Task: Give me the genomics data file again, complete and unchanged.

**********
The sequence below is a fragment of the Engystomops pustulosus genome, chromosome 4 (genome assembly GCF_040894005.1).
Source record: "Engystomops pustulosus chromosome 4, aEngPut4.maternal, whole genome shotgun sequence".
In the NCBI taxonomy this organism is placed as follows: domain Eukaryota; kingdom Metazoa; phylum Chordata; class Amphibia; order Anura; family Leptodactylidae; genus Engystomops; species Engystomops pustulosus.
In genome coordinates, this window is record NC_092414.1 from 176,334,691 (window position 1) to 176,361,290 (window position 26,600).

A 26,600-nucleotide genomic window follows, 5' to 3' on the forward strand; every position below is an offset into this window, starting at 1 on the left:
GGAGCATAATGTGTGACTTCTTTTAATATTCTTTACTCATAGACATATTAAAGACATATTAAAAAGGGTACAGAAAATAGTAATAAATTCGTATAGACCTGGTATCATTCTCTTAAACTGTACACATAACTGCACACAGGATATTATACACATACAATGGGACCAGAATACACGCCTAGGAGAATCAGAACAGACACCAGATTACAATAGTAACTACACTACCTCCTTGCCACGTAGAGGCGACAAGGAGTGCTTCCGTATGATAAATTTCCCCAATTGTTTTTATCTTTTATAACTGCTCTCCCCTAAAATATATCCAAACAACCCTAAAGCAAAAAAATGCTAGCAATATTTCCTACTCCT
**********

The sequence below is a fragment of the Engystomops pustulosus genome, chromosome 4 (genome assembly GCF_040894005.1).
Source record: "Engystomops pustulosus chromosome 4, aEngPut4.maternal, whole genome shotgun sequence".
In the NCBI taxonomy this organism is placed as follows: domain Eukaryota; kingdom Metazoa; phylum Chordata; class Amphibia; order Anura; family Leptodactylidae; genus Engystomops; species Engystomops pustulosus.
In genome coordinates, this window is record NC_092414.1 from 176,334,691 (window position 1) to 176,361,290 (window position 26,600).

A 26,600-nucleotide genomic window follows, 5' to 3' on the forward strand; every position below is an offset into this window, starting at 1 on the left:
GGAGCATAATGTGTGACTTCTTTTAATATTCTTTACTCATAGACATATTAAAGACATATTAAAAAGGGTACAGAAAATAGTAATAAATTCGTATAGACCTGGTATCATTCTCTTAAACTGTACACATAACTGCACACAGGATATTATACACATACAATGGGACCAGAATACACGCCTAGGAGAATCAGAACAGACACCAGATTACAATAGTAACTACACTACCTCCTTGCCACGTAGAGGCGACAAGGAGTGCTTCCGTATGATAAATTTCCCCAATTGTTTTTATCTTTTATAACTGCTCTCCCCTAAAATATATCCAAACAACCCTAAAGCAAAAAAATGCTAGCAATATTTCCTACTCCT